In my previous post, I deliberately included some plants that have high tolerance to hostile conditions like the following:
5. Dry heat
For the same reasons your skin gets dry in winter—forced air furnaces, lack of humidity inside—your plants often fail to thrive in interior winter conditions. Your house is too dry and hot for them. I keep most of my sensitive plants (orchids, gardenia, jasmine, musa, alocasia) in a room where I have closed off the heating vent and provided a humidifier. I have a humidity gauge that I check regularly. In the rest of the house a humidifier attached to your furnace (which I also have) will be good for both you and the plants, and the simple expedient of keeping them on trays of pebbles and water can also work. If you can lower the thermostat, you’ll save cash and help your plants. (In my old, drafty house, too much heat is never an issue.)
The same dry, hot air that most plants resent is very favorable for spider mite, scale, and mealy bug infestations. Also, many plants from discount vendors will already be hosting such undesirables. You are much better off buying your plants from a nursery specializing in indoor plants. The staff there will be on the lookout for infestations, whereas the staff at Home Depot—I assure you—couldn’t care less. Again, some of the plants I listed (dracaena, sanseveria) are disliked by most bugs.
3. Too little sun
Many of the more desirable houseplants do like stronger light than you may be able to give them. There are ways to fix this—build a sunroom or greenhouse, use growlights—or you can simply capitalize on the light you have. I have an upstairs room with a south window and I have augmented this light a bit: that’s where most of my plants live. No curtains, obviously. Sadly, you can’t use plants as decor where the light is unfriendly.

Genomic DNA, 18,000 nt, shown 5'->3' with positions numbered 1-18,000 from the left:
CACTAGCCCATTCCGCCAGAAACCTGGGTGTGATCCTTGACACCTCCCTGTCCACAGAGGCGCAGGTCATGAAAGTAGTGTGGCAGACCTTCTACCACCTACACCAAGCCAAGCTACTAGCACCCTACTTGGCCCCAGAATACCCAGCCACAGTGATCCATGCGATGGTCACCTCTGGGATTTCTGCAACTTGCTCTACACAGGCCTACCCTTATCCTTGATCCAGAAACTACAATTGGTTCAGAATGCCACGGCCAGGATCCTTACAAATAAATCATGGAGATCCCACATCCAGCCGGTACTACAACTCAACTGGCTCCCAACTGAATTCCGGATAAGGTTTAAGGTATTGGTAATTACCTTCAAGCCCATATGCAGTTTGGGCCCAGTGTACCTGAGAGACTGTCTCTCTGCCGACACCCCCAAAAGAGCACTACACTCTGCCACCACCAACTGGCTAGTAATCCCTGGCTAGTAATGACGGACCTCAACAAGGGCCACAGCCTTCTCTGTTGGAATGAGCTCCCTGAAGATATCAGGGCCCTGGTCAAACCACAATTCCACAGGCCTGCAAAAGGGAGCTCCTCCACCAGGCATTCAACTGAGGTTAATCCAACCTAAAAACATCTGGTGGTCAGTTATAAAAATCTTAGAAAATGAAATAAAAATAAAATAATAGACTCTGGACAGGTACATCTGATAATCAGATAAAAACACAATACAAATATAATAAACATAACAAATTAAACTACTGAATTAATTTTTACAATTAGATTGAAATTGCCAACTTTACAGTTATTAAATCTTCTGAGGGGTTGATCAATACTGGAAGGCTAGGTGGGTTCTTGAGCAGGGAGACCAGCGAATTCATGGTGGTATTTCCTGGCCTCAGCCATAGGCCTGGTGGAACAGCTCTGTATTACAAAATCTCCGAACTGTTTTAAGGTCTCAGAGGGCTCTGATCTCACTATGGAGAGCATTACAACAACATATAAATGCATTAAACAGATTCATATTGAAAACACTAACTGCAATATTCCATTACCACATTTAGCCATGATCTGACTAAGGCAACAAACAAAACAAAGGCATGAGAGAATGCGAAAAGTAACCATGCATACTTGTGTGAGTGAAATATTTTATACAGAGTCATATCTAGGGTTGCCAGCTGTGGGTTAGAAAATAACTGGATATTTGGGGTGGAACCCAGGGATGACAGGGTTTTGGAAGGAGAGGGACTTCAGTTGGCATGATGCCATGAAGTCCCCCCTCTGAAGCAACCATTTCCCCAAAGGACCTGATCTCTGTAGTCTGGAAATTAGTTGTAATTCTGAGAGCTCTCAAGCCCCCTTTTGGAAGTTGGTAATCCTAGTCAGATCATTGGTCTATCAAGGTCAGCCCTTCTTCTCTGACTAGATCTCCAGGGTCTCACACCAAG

It’s best to pick a regular time to water plants (once a week, once every 10 days) and stick to it. Watering them all at the same time is much better than having separate timetables for each plant. Use this time to look closely at the plants, especially at the undersides of the leaves or the woody areas, to check for bugs. You have to learn what your plants are supposed to look like and regularly check to make sure they’re at least coming close to their ideal state.
1. Too much love
So many people overwater their houseplants; this is the major reason for orchid death. Water thoroughly no more than once a week and sometimes less often than that. Look at the culture requirements and adapt them to your schedule. You can bend the rules to do whatever is easiest for you, because if it’s not easy, you may not do it.
Let a million houseplants bloom!
Thanks so much for the many wonderful suggestions of plants in comments. I heartily endorse the repeated suggestion of jade, and, though I have no personal experience with clivia, I plan to try it soon.Posted by Elizabeth Licata on November 26, 2008 at 1:37 pm, in the category Shut Up and Dig.